Lying in the shadow of the Acropolis’ Sacred Rock and of Bernar Tschumi’s and Michalis Fotiades’s new building, the empty since 2007 old museum of Acropolis is the focal point of a broad conversation about the necessity of its existence.

This was the topic at a recent meeting of the Central Archaeological Council and the Central Council of Modern Monuments. The two boards had to decide whether the old museum would be characterized a monument or not.

Does the old Acropolis museum have a raison d’être? What would be the advantage of its declaration as a monument? What could it be used for? Should it be demolished, so that further excavation surveys could be conducted on the Sacred Rock?

This conversation about what would become of the old museum after the new one would be completed and the exhibits were moved, began in 2008. It re-emerged in 2010, when the Committee for the Conservation of the Acropolis Monuments (ESMA) was asked to give its opinion on the matter. “The conversation concerns whether the building fulfills the requirements in order to be declared a monument. Then the State will decide what to do with it. In any case, it cannot be left in this state of an empty shell that slowly loses its value,” explained the Secretary General of Culture, Lina Mendoni. ESMA proposed the maintenance of the building and its use for storing fragments and inscriptions.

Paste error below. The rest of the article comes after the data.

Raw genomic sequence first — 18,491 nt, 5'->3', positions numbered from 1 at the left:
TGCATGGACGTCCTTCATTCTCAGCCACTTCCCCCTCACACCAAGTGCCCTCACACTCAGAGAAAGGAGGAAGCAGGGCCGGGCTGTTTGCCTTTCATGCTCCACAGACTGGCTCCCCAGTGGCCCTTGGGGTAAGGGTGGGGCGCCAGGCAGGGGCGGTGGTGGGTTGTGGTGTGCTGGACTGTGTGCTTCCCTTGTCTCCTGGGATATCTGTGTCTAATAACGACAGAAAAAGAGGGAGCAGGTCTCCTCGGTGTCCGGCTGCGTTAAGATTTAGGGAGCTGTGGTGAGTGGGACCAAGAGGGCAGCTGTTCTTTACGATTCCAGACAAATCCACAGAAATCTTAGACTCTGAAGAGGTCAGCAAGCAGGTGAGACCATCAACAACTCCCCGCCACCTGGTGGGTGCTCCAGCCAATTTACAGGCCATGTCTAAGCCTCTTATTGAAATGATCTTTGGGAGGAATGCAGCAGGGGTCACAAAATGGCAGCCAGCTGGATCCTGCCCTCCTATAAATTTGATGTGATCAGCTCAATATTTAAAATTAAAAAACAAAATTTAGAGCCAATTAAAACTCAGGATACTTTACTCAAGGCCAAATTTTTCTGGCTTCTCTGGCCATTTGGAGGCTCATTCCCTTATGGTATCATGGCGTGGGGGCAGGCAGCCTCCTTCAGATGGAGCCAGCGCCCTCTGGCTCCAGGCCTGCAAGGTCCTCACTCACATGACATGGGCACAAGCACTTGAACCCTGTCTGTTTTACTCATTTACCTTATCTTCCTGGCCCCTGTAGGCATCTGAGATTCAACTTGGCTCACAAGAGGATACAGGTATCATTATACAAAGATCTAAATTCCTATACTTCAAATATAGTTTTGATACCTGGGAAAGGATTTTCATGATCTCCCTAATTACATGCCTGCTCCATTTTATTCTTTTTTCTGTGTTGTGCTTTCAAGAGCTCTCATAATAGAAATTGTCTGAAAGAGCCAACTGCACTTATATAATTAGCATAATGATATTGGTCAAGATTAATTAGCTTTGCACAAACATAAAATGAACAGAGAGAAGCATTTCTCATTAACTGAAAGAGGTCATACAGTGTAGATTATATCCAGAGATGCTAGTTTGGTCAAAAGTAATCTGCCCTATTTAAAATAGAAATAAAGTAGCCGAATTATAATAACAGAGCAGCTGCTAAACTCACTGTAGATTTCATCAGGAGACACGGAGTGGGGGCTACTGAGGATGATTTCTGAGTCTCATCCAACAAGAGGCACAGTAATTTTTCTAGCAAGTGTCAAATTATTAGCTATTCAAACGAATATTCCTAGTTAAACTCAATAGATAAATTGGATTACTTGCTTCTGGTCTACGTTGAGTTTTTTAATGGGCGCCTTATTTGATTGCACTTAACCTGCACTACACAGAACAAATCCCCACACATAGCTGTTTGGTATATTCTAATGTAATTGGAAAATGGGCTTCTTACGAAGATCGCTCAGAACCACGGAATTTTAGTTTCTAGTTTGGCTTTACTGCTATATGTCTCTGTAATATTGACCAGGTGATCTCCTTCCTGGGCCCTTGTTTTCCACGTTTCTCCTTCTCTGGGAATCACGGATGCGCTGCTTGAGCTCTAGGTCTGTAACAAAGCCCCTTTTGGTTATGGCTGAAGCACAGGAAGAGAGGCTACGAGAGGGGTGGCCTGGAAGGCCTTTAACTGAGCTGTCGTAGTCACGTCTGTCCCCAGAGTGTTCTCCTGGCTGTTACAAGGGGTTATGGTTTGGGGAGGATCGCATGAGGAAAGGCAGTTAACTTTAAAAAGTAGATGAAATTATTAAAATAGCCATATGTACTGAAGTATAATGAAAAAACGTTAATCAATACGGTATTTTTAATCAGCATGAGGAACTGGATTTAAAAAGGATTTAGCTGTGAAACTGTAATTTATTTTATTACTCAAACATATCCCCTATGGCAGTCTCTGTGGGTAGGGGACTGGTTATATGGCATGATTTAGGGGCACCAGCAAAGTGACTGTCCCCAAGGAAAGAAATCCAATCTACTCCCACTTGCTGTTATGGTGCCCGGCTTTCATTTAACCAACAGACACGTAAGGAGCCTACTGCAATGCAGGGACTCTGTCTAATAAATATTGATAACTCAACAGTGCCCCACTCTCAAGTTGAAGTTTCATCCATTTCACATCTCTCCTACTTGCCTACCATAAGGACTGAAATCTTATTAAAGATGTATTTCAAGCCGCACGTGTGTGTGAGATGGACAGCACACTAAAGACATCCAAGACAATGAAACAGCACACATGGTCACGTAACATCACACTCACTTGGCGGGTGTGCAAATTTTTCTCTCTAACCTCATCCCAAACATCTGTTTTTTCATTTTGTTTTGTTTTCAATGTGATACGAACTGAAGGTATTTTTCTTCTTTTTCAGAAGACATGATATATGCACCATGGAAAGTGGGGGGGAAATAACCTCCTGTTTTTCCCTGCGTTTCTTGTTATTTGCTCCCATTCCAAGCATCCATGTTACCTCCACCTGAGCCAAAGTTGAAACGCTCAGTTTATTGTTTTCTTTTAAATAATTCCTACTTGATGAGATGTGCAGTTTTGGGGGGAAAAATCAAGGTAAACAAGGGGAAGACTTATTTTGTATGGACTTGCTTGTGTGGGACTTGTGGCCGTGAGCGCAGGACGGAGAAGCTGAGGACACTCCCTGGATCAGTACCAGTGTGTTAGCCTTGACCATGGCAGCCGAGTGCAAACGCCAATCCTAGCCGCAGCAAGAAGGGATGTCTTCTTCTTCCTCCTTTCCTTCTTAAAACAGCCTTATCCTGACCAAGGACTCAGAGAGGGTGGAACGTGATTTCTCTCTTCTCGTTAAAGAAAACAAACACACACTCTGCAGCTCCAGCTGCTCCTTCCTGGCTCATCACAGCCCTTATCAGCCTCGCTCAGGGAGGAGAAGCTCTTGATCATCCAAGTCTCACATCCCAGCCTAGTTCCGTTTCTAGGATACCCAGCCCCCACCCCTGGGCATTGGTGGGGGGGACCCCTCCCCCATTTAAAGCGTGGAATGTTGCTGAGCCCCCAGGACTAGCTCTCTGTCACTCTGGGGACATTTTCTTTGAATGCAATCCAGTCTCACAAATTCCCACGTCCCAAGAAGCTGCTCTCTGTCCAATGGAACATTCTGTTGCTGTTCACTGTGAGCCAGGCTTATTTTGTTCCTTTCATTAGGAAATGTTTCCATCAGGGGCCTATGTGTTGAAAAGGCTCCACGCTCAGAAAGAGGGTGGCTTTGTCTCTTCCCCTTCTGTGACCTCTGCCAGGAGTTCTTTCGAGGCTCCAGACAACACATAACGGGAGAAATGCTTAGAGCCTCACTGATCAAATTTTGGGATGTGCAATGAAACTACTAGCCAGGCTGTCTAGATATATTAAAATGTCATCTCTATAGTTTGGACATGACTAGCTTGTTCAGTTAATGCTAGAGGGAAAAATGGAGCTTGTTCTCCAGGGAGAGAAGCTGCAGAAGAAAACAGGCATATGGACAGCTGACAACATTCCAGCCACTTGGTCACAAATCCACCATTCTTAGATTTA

The preservation state of the building is very good, as confirmed by the Ephorate of Contemporary and Modern Monuments of Attica. The Ephorate also proposed the maintenance of the building, as it is significant for the modern architecture and history of the area. Furthermore, the old museum reveals the architect’s attempt to create a discreet building. Finally, it could be correlated with the need of storing a big number of fragments and architectural members, that today lie around the old museum.

The Directory of Modern and Contemporary Architectural Heritage shares this opinion. As a demolition would create stability problems, the Directory proposed that the old museum could house a permanent exhibition about the history of the Sacred Rock and the works conducted there over the years.

The Directory of Prehistoric and Classical Antiquities stressed that the building can fulfill the need of proper storage of the important inscriptions located at the site, and, eventually, house educational programs. However, it does not think the declaration of the building as a monument would serve any of these causes.

It seems that the question at hand has many aspects. For instance, the maintenance of the building contradicts the UNESCO main principle of the world heritage monuments’ integrity, as the General Director of Antiquities and Cultural Heritage Maria Vlazaki pointed out.

At the end of their meeting, the two boards decided that the museum will not be declared a monument.